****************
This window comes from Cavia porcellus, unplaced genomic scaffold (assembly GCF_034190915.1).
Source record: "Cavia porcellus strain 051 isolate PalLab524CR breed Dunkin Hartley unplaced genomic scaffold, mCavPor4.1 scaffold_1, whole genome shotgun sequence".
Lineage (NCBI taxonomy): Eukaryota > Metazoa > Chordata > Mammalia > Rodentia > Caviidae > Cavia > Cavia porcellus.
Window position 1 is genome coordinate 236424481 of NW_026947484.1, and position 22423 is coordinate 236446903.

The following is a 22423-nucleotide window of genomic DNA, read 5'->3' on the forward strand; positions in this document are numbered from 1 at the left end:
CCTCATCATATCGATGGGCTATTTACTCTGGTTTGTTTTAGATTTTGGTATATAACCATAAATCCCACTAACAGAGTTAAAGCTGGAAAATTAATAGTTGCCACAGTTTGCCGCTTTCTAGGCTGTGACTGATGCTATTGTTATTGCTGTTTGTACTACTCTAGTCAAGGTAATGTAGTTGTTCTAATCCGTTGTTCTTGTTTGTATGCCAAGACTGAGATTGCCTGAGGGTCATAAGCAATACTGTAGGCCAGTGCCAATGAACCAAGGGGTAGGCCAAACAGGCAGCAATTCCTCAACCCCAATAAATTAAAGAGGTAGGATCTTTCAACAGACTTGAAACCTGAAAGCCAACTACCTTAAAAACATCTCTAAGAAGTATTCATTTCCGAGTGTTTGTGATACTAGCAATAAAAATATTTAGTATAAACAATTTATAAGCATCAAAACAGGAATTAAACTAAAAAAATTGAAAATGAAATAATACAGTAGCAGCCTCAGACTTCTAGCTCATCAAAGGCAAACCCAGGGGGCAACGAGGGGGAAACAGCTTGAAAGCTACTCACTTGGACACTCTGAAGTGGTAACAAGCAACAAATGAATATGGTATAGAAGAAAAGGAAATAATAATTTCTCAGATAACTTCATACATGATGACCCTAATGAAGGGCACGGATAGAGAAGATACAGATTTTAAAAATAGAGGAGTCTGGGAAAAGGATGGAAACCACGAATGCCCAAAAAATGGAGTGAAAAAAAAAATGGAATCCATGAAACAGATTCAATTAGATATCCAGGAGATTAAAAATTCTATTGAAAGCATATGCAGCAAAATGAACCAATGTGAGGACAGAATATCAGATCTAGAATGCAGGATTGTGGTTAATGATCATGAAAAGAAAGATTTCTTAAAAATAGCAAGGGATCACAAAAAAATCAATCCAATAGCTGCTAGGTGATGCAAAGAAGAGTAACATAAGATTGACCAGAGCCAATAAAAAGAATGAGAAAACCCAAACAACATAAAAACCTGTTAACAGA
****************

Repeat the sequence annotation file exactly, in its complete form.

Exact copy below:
This window comes from Cavia porcellus, unplaced genomic scaffold (assembly GCF_034190915.1).
Source record: "Cavia porcellus strain 051 isolate PalLab524CR breed Dunkin Hartley unplaced genomic scaffold, mCavPor4.1 scaffold_1, whole genome shotgun sequence".
Lineage (NCBI taxonomy): Eukaryota > Metazoa > Chordata > Mammalia > Rodentia > Caviidae > Cavia > Cavia porcellus.
Window position 1 is genome coordinate 236424481 of NW_026947484.1, and position 22423 is coordinate 236446903.

The following is a 22423-nucleotide window of genomic DNA, read 5'->3' on the forward strand; positions in this document are numbered from 1 at the left end:
CCTCATCATATCGATGGGCTATTTACTCTGGTTTGTTTTAGATTTTGGTATATAACCATAAATCCCACTAACAGAGTTAAAGCTGGAAAATTAATAGTTGCCACAGTTTGCCGCTTTCTAGGCTGTGACTGATGCTATTGTTATTGCTGTTTGTACTACTCTAGTCAAGGTAATGTAGTTGTTCTAATCCGTTGTTCTTGTTTGTATGCCAAGACTGAGATTGCCTGAGGGTCATAAGCAATACTGTAGGCCAGTGCCAATGAACCAAGGGGTAGGCCAAACAGGCAGCAATTCCTCAACCCCAATAAATTAAAGAGGTAGGATCTTTCAACAGACTTGAAACCTGAAAGCCAACTACCTTAAAAACATCTCTAAGAAGTATTCATTTCCGAGTGTTTGTGATACTAGCAATAAAAATATTTAGTATAAACAATTTATAAGCATCAAAACAGGAATTAAACTAAAAAAATTGAAAATGAAATAATACAGTAGCAGCCTCAGACTTCTAGCTCATCAAAGGCAAACCCAGGGGGCAACGAGGGGGAAACAGCTTGAAAGCTACTCACTTGGACACTCTGAAGTGGTAACAAGCAACAAATGAATATGGTATAGAAGAAAAGGAAATAATAATTTCTCAGATAACTTCATACATGATGACCCTAATGAAGGGCACGGATAGAGAAGATACAGATTTTAAAAATAGAGGAGTCTGGGAAAAGGATGGAAACCACGAATGCCCAAAAAATGGAGTGAAAAAAAAAATGGAATCCATGAAACAGATTCAATTAGATATCCAGGAGATTAAAAATTCTATTGAAAGCATATGCAGCAAAATGAACCAATGTGAGGACAGAATATCAGATCTAGAATGCAGGATTGTGGTTAATGATCATGAAAAGAAAGATTTCTTAAAAATAGCAAGGGATCACAAAAAAATCAATCCAATAGCTGCTAGGTGATGCAAAGAAGAGTAACATAAGATTGACCAGAGCCAATAAAAAGAATGAGAAAACCCAAACAACATAAAAACCTGTTAACAGA